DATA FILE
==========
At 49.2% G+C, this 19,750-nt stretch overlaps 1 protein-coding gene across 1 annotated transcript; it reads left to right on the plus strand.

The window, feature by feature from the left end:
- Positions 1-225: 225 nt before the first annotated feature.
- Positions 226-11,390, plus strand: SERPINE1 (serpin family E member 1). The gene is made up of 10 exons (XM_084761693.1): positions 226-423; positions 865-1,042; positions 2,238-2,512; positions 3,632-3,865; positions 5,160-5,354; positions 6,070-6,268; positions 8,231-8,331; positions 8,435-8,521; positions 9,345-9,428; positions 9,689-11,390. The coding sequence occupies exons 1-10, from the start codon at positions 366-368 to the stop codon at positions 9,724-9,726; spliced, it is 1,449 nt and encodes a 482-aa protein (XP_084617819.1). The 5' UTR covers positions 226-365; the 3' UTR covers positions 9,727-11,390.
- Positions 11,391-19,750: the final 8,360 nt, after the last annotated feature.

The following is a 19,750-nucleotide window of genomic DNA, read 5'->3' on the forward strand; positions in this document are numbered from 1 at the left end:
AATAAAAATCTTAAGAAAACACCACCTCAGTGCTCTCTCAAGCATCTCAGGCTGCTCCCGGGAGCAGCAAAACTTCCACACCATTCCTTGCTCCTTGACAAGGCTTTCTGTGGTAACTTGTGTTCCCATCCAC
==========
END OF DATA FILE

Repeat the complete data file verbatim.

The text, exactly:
At 49.2% G+C, this 19,750-nt stretch overlaps 1 protein-coding gene across 1 annotated transcript; it reads left to right on the plus strand.

The window, feature by feature from the left end:
- Positions 1-225: 225 nt before the first annotated feature.
- Positions 226-11,390, plus strand: SERPINE1 (serpin family E member 1). The gene is made up of 10 exons (XM_084761693.1): positions 226-423; positions 865-1,042; positions 2,238-2,512; positions 3,632-3,865; positions 5,160-5,354; positions 6,070-6,268; positions 8,231-8,331; positions 8,435-8,521; positions 9,345-9,428; positions 9,689-11,390. The coding sequence occupies exons 1-10, from the start codon at positions 366-368 to the stop codon at positions 9,724-9,726; spliced, it is 1,449 nt and encodes a 482-aa protein (XP_084617819.1). The 5' UTR covers positions 226-365; the 3' UTR covers positions 9,727-11,390.
- Positions 11,391-19,750: the final 8,360 nt, after the last annotated feature.

The following is a 19,750-nucleotide window of genomic DNA, read 5'->3' on the forward strand; positions in this document are numbered from 1 at the left end:
AATAAAAATCTTAAGAAAACACCACCTCAGTGCTCTCTCAAGCATCTCAGGCTGCTCCCGGGAGCAGCAAAACTTCCACACCATTCCTTGCTCCTTGACAAGGCTTTCTGTGGTAACTTGTGTTCCCATCCAC